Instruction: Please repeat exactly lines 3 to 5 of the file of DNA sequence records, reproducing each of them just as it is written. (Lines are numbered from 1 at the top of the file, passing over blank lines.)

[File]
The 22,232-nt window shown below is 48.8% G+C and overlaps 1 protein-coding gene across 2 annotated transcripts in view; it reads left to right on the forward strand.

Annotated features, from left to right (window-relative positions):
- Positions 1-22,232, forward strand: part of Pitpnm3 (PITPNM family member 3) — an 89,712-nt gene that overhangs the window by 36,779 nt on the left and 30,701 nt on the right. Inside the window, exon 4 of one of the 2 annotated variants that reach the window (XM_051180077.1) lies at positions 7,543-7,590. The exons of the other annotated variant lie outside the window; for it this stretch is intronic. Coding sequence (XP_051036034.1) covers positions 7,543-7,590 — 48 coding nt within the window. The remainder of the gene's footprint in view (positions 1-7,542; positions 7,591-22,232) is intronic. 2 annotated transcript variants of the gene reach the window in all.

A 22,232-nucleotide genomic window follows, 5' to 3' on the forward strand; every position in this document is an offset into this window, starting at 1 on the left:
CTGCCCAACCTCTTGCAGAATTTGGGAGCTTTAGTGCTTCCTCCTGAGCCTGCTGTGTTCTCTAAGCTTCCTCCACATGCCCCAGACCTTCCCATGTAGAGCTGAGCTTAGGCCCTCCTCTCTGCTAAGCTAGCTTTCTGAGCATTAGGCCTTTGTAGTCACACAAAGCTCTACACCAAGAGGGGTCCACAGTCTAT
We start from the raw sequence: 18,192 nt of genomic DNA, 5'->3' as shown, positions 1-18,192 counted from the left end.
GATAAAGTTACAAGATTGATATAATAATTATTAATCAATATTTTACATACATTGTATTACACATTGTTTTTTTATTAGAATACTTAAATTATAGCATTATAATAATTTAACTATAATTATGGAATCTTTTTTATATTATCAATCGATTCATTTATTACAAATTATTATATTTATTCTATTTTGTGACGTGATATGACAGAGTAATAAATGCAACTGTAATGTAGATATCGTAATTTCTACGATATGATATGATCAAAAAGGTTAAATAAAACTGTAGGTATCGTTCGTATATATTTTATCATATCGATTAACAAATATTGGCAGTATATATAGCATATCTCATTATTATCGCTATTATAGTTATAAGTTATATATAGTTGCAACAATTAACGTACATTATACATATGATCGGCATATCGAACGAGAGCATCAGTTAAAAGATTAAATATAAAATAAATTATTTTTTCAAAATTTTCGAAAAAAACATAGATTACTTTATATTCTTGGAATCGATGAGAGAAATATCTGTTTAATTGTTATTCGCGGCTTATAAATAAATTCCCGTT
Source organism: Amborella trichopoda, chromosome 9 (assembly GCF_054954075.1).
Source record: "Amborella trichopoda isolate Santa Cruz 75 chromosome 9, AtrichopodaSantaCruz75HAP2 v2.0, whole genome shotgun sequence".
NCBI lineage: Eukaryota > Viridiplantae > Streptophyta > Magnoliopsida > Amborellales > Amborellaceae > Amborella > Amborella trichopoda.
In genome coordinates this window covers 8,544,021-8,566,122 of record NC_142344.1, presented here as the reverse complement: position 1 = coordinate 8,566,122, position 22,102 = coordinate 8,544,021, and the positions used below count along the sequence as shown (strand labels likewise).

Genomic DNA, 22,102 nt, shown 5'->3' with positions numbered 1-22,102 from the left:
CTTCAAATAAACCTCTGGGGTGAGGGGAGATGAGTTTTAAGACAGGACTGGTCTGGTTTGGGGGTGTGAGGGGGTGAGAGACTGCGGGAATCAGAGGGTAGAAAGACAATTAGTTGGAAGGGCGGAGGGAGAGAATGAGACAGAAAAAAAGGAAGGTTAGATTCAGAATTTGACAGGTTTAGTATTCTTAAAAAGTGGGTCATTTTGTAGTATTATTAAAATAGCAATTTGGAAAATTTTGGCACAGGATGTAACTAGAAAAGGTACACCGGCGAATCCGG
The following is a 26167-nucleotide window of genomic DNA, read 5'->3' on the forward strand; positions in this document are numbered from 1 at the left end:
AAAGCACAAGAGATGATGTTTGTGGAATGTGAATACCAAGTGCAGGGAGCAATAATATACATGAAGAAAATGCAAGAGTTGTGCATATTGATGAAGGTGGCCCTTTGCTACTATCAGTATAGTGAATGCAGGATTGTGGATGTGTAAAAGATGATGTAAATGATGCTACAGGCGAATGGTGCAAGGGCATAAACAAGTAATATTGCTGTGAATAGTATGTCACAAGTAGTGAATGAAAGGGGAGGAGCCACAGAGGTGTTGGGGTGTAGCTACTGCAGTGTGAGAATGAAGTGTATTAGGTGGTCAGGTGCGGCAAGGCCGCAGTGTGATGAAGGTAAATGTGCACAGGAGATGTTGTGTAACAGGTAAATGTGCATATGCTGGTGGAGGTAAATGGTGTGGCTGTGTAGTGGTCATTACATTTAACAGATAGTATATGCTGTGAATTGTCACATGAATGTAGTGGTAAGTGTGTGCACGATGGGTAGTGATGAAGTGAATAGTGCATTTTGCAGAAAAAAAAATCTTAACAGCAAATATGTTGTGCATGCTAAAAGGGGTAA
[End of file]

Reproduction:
- Positions 1-22,232, forward strand: part of Pitpnm3 (PITPNM family member 3) — an 89,712-nt gene that overhangs the window by 36,779 nt on the left and 30,701 nt on the right. Inside the window, exon 4 of one of the 2 annotated variants that reach the window (XM_051180077.1) lies at positions 7,543-7,590. The exons of the other annotated variant lie outside the window; for it this stretch is intronic. Coding sequence (XP_051036034.1) covers positions 7,543-7,590 — 48 coding nt within the window. The remainder of the gene's footprint in view (positions 1-7,542; positions 7,591-22,232) is intronic. 2 annotated transcript variants of the gene reach the window in all.

A 22,232-nucleotide genomic window follows, 5' to 3' on the forward strand; every position in this document is an offset into this window, starting at 1 on the left:
CTGCCCAACCTCTTGCAGAATTTGGGAGCTTTAGTGCTTCCTCCTGAGCCTGCTGTGTTCTCTAAGCTTCCTCCACATGCCCCAGACCTTCCCATGTAGAGCTGAGCTTAGGCCCTCCTCTCTGCTAAGCTAGCTTTCTGAGCATTAGGCCTTTGTAGTCACACAAAGCTCTACACCAAGAGGGGTCCACAGTCTAT